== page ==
Cold Play

On winter walks, with the snow crunching underfoot, and the sun reflecting blue-white on the snow, the cathedral-like stillness inspires reflection


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There’s nothing like preparing for disappointment to ensure its crushing triumph over the spirit. However, that’s what so many of us do at the advent of every January, as we resign ourselves to a month of dejection.

Oh, the colossal letdown after Christmas, dropping like a thud on our psyches. Thirty-one long days and nights of cold and snow. The shock of paying holiday credit-card bills and shedding blubber from those calorie-laden December bashes. The ebullience of Christmas, Hanukkah, and New Year’s Eve are gone, transforming merry folks into calcified, cynical souls. Our hearts are hardened because we expect the calendar to be filled with successive blue Mondays — a sure guarantee for dreariness.

Some people don’t even try to endure it. Rather than face the month with alacrity, flocks of snowbirds escape to warmer climes, spurning January with stony contempt.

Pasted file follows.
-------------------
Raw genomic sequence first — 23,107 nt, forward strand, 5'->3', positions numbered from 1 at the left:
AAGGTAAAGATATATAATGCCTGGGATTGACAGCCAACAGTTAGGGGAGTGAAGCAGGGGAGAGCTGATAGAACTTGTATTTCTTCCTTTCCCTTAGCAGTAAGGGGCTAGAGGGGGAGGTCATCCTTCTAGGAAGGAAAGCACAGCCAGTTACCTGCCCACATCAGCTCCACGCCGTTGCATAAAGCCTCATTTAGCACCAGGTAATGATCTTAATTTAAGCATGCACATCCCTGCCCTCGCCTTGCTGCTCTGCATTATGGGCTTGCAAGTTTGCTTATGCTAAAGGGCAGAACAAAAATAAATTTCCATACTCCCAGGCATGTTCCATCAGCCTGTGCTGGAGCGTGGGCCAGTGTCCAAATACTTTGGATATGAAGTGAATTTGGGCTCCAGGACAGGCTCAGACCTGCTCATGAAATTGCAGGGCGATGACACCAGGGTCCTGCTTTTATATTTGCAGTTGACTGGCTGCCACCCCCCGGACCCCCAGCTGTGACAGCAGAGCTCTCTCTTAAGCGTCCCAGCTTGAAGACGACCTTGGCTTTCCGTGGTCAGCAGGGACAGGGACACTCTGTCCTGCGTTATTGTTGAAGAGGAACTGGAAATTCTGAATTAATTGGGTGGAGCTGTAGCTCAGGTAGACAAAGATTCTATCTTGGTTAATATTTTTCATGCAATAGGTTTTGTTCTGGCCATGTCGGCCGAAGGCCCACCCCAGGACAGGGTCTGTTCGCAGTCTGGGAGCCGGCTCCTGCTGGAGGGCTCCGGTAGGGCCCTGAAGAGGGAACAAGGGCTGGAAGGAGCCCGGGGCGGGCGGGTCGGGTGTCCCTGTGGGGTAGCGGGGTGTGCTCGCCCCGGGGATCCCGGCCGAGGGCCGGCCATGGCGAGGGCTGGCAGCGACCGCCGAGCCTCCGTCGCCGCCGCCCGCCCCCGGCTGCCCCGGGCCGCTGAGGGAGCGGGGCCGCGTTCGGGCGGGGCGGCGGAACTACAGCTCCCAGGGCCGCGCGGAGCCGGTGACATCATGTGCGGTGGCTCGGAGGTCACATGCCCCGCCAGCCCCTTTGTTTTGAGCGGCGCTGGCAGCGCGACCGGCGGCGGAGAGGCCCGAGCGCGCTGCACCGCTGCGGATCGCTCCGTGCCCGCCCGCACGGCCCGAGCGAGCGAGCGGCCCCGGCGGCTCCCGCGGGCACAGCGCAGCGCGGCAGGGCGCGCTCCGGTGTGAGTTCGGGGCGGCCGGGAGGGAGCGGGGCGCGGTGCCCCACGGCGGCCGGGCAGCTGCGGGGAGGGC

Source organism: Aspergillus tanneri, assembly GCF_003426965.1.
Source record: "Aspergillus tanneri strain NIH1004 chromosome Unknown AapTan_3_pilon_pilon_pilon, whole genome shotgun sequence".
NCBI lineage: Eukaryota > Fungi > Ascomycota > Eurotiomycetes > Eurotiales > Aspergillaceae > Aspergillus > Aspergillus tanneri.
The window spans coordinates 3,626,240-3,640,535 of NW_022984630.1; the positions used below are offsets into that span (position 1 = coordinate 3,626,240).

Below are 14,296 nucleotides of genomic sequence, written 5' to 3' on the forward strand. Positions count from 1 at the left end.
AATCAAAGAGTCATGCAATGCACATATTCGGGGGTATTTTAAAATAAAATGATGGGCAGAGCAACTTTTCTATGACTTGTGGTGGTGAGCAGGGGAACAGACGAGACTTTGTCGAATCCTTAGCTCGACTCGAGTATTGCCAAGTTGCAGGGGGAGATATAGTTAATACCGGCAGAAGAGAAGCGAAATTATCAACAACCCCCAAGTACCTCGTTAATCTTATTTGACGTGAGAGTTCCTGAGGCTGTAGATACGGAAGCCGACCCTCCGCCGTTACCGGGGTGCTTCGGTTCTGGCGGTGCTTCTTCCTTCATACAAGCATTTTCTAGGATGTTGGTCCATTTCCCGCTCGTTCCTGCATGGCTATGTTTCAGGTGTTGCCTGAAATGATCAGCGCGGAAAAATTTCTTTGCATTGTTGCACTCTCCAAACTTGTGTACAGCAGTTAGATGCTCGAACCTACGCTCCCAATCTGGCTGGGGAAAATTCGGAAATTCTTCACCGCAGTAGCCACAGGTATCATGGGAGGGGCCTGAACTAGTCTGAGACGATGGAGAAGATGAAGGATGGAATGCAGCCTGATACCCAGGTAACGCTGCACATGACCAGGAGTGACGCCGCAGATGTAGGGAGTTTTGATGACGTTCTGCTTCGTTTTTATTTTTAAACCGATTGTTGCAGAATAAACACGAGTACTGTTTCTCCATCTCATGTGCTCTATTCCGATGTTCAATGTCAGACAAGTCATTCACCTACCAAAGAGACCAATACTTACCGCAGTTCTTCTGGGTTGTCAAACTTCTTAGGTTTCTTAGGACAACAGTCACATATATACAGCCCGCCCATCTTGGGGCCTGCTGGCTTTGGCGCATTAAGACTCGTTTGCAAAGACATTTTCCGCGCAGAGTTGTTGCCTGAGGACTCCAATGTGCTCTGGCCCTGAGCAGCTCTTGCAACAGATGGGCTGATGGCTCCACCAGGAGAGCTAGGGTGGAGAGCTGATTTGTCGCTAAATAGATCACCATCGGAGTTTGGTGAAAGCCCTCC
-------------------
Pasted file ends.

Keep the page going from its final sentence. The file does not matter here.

They’ll never know the missed pleasures, for January, despite its chill, deserves to be embraced. January phobes would be wise to take a leaf from children. Rather than fight something they can’t alter, they join forces with it. A fresh snowfall heightens their mood because it means building snowmen, tossing snowballs, making snow angels, sledding, tobogganing — and perhaps even a day off school. And ice skating on a bracing day is a tonic, both physically and mentally.

Those activities aren’t just child’s play, either. Adults should never forget the child-like thrill of letting loose. But there’s a reflective side to the month, too. On winter walks, with the snow crunching underfoot, and the sun reflecting blue-white on the snow, the cathedral-like stillness inspires reflection.

January derives its name from Janus, the Roman god of the doorway. That’s fitting, because January is the gateway to the year. Instead of entering its portals hopefully, we slam the door on Janus, who simply wants to welcome us.

And those Christians who lament the passing of Christmas ought to keep in mind that Christmas is a season, not a day. Ever hear of the 12 days of Christmas? The eve of the Epiphany, Jan. 5 (aka Twelfth Night), is still celebrated in some cultures. And the Orthodox Christmas doesn’t happen until January.

If you still doubt January’s allures, consider Mad Men actress January Jones, whose ice-queen good looks (blonde hair and shimmering blue eyes) lend the month a certain beauty all its own. OK, so she recently became a brunette, but you get the idea.

We might also remember that Jan. 21 is Martin Luther King Jr. Day. The kvetching January sloths, content in their self-made winter cocoons and filled with woe, should keep in mind what he achieved in his short life.

January is a month for doing. Let’s bundle up and take up Janus’ invitation to enter the new year with a new attitude.

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